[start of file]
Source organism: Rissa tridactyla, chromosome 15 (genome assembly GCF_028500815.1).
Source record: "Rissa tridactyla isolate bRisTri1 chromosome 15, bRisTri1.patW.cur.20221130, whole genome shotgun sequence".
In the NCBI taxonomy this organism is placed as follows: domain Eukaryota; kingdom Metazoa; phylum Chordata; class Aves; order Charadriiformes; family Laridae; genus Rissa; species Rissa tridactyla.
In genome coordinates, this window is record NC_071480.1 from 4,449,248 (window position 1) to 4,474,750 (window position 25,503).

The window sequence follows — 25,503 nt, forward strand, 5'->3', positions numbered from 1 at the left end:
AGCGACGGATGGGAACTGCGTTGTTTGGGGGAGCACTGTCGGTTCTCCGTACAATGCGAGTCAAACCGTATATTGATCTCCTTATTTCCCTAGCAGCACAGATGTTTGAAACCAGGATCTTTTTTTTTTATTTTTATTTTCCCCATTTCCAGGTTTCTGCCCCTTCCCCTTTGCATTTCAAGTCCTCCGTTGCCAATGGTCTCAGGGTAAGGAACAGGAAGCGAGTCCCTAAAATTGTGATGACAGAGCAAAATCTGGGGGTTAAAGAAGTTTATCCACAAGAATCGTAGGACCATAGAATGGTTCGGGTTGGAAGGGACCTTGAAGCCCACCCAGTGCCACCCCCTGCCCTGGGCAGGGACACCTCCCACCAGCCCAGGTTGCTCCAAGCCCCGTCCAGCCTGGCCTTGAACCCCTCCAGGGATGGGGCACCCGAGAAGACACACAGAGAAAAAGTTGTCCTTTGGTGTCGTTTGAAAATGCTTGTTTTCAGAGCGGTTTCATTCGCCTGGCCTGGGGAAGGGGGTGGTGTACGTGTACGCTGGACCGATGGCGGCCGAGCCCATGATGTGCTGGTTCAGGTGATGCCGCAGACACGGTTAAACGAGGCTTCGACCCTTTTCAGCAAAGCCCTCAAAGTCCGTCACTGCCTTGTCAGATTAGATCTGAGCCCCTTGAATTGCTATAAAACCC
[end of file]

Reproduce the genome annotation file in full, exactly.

Source organism: Rissa tridactyla, chromosome 15 (genome assembly GCF_028500815.1).
Source record: "Rissa tridactyla isolate bRisTri1 chromosome 15, bRisTri1.patW.cur.20221130, whole genome shotgun sequence".
In the NCBI taxonomy this organism is placed as follows: domain Eukaryota; kingdom Metazoa; phylum Chordata; class Aves; order Charadriiformes; family Laridae; genus Rissa; species Rissa tridactyla.
In genome coordinates, this window is record NC_071480.1 from 4,449,248 (window position 1) to 4,474,750 (window position 25,503).

The window sequence follows — 25,503 nt, forward strand, 5'->3', positions numbered from 1 at the left end:
AGCGACGGATGGGAACTGCGTTGTTTGGGGGAGCACTGTCGGTTCTCCGTACAATGCGAGTCAAACCGTATATTGATCTCCTTATTTCCCTAGCAGCACAGATGTTTGAAACCAGGATCTTTTTTTTTTATTTTTATTTTCCCCATTTCCAGGTTTCTGCCCCTTCCCCTTTGCATTTCAAGTCCTCCGTTGCCAATGGTCTCAGGGTAAGGAACAGGAAGCGAGTCCCTAAAATTGTGATGACAGAGCAAAATCTGGGGGTTAAAGAAGTTTATCCACAAGAATCGTAGGACCATAGAATGGTTCGGGTTGGAAGGGACCTTGAAGCCCACCCAGTGCCACCCCCTGCCCTGGGCAGGGACACCTCCCACCAGCCCAGGTTGCTCCAAGCCCCGTCCAGCCTGGCCTTGAACCCCTCCAGGGATGGGGCACCCGAGAAGACACACAGAGAAAAAGTTGTCCTTTGGTGTCGTTTGAAAATGCTTGTTTTCAGAGCGGTTTCATTCGCCTGGCCTGGGGAAGGGGGTGGTGTACGTGTACGCTGGACCGATGGCGGCCGAGCCCATGATGTGCTGGTTCAGGTGATGCCGCAGACACGGTTAAACGAGGCTTCGACCCTTTTCAGCAAAGCCCTCAAAGTCCGTCACTGCCTTGTCAGATTAGATCTGAGCCCCTTGAATTGCTATAAAACCC